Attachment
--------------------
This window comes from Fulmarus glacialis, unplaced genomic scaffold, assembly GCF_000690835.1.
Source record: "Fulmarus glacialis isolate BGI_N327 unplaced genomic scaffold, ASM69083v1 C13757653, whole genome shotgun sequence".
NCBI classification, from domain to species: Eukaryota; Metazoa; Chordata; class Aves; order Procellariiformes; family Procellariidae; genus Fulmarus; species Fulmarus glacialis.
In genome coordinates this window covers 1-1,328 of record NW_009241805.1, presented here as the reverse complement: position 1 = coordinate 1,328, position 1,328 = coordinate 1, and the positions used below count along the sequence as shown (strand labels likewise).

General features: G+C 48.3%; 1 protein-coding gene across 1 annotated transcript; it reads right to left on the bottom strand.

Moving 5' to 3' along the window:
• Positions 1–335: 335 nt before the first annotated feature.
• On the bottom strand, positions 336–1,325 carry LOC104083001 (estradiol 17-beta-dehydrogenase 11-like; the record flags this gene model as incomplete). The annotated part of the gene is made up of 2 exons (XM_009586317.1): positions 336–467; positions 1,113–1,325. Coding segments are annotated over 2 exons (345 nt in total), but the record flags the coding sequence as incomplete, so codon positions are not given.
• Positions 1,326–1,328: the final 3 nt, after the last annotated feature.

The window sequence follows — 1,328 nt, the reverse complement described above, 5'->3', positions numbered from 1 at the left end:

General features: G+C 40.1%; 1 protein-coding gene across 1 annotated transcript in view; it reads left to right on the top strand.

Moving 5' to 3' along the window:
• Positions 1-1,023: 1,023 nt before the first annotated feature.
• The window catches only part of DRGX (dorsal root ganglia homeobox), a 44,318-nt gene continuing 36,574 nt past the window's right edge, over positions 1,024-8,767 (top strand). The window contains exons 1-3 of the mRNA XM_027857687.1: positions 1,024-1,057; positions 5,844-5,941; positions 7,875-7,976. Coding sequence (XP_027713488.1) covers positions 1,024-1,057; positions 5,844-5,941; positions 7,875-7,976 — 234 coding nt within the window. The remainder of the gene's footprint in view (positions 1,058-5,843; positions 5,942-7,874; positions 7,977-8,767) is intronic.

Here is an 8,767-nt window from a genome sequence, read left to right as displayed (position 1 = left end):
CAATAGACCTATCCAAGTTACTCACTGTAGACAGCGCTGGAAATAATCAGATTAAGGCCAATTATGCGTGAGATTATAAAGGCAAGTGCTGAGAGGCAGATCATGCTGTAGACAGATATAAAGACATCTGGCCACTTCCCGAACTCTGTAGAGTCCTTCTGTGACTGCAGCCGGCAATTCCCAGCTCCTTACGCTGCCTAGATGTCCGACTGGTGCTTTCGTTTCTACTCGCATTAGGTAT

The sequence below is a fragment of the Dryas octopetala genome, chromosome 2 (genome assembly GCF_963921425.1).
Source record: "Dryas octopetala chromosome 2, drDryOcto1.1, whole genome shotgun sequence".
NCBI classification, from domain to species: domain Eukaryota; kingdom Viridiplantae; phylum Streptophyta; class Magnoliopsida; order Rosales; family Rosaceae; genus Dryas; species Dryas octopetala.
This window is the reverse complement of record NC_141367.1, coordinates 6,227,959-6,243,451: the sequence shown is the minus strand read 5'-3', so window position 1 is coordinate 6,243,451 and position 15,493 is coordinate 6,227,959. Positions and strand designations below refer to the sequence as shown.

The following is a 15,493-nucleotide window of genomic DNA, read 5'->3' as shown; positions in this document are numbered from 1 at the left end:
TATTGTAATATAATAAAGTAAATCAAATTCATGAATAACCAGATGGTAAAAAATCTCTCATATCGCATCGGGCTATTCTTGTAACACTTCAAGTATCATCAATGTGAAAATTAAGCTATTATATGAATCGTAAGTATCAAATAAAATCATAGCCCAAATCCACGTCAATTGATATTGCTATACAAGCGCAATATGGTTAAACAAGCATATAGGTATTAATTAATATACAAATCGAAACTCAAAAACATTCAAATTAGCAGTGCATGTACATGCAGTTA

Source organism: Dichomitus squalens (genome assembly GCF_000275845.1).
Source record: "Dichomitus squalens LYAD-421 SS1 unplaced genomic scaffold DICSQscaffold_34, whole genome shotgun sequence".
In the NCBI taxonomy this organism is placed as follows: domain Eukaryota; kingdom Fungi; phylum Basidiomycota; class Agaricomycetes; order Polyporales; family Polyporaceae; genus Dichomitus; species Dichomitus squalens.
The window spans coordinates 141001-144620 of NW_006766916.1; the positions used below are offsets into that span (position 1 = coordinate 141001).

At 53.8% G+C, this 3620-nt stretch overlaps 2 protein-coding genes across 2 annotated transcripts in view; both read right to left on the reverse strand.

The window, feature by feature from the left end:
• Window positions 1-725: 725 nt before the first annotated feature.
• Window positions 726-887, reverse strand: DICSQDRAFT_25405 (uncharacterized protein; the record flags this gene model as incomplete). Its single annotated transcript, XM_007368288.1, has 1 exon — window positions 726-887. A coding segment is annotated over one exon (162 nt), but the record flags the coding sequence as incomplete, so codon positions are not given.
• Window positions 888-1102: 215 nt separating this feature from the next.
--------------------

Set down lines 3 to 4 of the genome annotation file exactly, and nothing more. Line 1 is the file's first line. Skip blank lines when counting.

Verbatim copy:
NCBI classification, from domain to species: Eukaryota; Metazoa; Chordata; class Aves; order Procellariiformes; family Procellariidae; genus Fulmarus; species Fulmarus glacialis.
In genome coordinates this window covers 1-1,328 of record NW_009241805.1, presented here as the reverse complement: position 1 = coordinate 1,328, position 1,328 = coordinate 1, and the positions used below count along the sequence as shown (strand labels likewise).